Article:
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The Métis in Western Canada: O-Tee-Paym-Soo-Wuk

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The BeginningsThe People and Their CommunitiesCulture and Lifeways
Buffalo Lake and Tail Creek

Buffalo LakeTail Creek Town was the centre of the largest Métis settlement in the North West Territories. People gathered from as far away as Winnipeg for the sole purpose of the buffalo hunt. There were approximately 400 houses and 2,000 people in the settlement at its peak. Unfortunately, when the buffalo disappeared, so did the settlement, leaving only a few Métis families and the cemetery on the banks of the Tail Creek. The Métis in the West had begun by congregating around the fur trading posts, but soon after, the missionaries helped set up settlements away from the trade. Though the missionaries envisioned these settlements as permanent homes for the "wandering" Métis, the Métis wished to follow their traditional life, moving from place to place in response to the life cycles of the various foods they harvested. Part of this complicated yearly cycle was going out in the summer and in the winter to hunt the buffalo.

The Métis began to gather in the Buffalo Lake area when they found they had to travel far away from home to find buffalo. The area functioned as a place where hunters could process meat before it began to decay, or rest and re-group before the trip back to the settlement. The Tail Creek area was used to provide food; hides for harnesses and saddles; tents; clothing and moccasins for the hunters and their families; and fresh and frozen meat and hides for the Hudson’s Bay Company (HBC) post at Fort Edmonton.

There is evidence that hunters from the east began to stay inland in the 1860s. Norbert Welsh talked of staying at Round Plain, east of the mouth of the Red Deer River, beginning in 1865. He received a warning from a chief in 1870, saying that he expected to be paid a bounty on each buffalo they killed.

In the same time period, Peter Erasmus, living in Whitefish Lake, told of group buffalo hunts, where hunters from Whitefish, Victoria, St. Albert and Lac Ste Anne gathered to hunt together south of Fort Edmonton towards the Battle River country. During a particular hunt in the autumn of 1867, only small herds of buffalo were encountered. As a result, people started to have to move longer distances to look for buffalo in the 1860s. The Aboriginal peoples began to encounter food shortages.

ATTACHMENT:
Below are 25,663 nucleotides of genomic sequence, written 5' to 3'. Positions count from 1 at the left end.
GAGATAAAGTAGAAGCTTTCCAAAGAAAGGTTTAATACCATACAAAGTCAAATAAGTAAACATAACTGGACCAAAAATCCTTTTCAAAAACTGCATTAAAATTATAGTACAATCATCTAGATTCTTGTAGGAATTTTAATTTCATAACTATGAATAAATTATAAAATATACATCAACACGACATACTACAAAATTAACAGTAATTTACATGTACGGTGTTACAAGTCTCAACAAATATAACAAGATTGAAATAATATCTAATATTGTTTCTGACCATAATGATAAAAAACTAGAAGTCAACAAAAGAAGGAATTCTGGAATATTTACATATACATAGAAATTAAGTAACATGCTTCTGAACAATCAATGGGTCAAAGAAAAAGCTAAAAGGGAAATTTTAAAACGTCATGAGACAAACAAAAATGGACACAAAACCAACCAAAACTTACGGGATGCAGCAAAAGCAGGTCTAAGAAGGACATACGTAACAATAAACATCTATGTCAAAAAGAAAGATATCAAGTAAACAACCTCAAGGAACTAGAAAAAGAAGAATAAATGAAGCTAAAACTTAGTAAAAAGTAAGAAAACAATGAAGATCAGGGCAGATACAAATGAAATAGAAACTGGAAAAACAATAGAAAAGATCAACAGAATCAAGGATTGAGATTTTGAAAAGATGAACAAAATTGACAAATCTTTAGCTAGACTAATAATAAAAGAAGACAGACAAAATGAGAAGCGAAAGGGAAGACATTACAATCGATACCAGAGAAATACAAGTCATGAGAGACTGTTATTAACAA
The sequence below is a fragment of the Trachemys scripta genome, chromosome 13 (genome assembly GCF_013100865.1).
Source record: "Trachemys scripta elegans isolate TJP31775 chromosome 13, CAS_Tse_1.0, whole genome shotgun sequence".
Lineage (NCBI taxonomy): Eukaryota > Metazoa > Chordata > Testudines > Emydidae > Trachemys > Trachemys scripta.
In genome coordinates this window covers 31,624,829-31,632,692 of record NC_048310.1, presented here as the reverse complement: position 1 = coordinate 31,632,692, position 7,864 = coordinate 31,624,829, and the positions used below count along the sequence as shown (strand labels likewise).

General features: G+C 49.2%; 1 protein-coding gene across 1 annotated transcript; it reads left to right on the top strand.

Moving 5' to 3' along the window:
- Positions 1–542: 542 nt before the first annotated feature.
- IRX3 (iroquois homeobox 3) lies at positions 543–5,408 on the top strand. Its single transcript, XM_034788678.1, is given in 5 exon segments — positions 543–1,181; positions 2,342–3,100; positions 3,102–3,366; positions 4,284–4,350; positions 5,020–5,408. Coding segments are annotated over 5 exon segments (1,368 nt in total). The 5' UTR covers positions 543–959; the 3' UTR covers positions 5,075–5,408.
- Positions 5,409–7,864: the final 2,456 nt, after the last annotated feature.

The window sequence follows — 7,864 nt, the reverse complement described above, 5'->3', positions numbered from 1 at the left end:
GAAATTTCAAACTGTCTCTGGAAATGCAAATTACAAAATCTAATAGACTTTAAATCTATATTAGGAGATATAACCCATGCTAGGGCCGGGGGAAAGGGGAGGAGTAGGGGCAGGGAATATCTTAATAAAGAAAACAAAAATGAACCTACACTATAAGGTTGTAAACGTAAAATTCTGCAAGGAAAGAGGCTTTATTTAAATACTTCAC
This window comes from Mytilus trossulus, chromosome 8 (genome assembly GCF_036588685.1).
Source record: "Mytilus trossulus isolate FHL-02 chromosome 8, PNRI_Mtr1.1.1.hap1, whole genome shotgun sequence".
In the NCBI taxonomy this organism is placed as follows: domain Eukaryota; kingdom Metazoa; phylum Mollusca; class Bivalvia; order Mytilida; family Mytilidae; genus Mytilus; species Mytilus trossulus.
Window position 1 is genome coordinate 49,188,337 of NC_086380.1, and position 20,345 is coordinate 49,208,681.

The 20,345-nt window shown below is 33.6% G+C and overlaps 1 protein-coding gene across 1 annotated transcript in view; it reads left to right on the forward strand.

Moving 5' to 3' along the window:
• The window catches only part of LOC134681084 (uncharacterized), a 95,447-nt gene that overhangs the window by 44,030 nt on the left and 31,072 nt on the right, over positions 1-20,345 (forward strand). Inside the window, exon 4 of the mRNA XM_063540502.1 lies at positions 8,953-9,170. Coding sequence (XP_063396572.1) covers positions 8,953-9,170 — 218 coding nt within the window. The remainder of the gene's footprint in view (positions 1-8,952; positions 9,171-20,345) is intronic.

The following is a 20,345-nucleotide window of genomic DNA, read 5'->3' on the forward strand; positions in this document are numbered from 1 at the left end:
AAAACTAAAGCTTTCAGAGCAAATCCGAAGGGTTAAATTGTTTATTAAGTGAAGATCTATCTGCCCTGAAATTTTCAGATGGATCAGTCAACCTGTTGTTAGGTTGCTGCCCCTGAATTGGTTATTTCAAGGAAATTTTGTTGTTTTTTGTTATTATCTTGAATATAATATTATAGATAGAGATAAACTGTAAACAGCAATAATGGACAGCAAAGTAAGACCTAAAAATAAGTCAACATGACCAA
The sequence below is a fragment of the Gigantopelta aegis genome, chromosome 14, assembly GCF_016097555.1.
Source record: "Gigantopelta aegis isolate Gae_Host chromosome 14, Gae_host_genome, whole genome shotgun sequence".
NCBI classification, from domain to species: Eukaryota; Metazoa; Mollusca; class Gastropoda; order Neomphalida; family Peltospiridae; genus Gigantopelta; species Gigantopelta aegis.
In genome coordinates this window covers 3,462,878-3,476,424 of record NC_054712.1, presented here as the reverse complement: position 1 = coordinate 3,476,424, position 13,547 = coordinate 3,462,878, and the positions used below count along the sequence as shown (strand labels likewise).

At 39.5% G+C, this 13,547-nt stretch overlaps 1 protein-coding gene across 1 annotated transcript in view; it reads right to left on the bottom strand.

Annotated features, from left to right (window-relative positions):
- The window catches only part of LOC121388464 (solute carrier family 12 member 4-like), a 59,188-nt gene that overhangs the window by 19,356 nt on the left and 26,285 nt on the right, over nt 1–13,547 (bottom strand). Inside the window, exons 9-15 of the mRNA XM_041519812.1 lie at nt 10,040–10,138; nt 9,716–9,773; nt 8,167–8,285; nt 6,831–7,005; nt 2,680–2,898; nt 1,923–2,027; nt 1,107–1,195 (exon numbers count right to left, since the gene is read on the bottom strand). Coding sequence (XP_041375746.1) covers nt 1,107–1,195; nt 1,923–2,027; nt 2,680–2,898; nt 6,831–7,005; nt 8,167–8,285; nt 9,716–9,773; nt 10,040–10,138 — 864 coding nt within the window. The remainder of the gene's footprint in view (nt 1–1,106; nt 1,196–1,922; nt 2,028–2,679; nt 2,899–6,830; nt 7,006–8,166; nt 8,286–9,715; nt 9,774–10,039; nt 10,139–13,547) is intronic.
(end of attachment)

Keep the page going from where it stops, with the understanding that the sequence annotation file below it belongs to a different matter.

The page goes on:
Metis House, Henri JulienIt was during this period that hunters began to use the Buffalo Lake area as a refuge when they were caught too far away from home. The Aboriginal peoples certainly knew the area as one where buffalo could be found when they were not on the open plains as there are shallow lakes on the west side of the lake. In summer, there would have been green grass when the prairies were bone dry, and the same tall grasses and reeds would have provided rich winter graze as well. There were legends that the vanished buffalo had gone into the Lake.

Metis House, Henri JulienWinter settlement became a regular event from 1870 on. The hunters and their families would pack up and leave their settlements in late fall and travel down into the prairies, likely looking for buffalo as they travelled. When they reached Buffalo Lake, families would repair the previous year’s dwelling, or build a new one if necessary.

The dwellings were exceptionally tight one-room log buildings, with dove-tailed corners, plastered and whitewashed inside. Evidence from Jasper and Fort Vermilion Heritage Site clearly show this type of construction, while HBC buildings show the Red River post and beam stack wall method.

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Liens Rapides

The People of Tail Creek

Victoria Callihoo (1861-1966)

Historic Sites

Other Sites around Buffalo Lake

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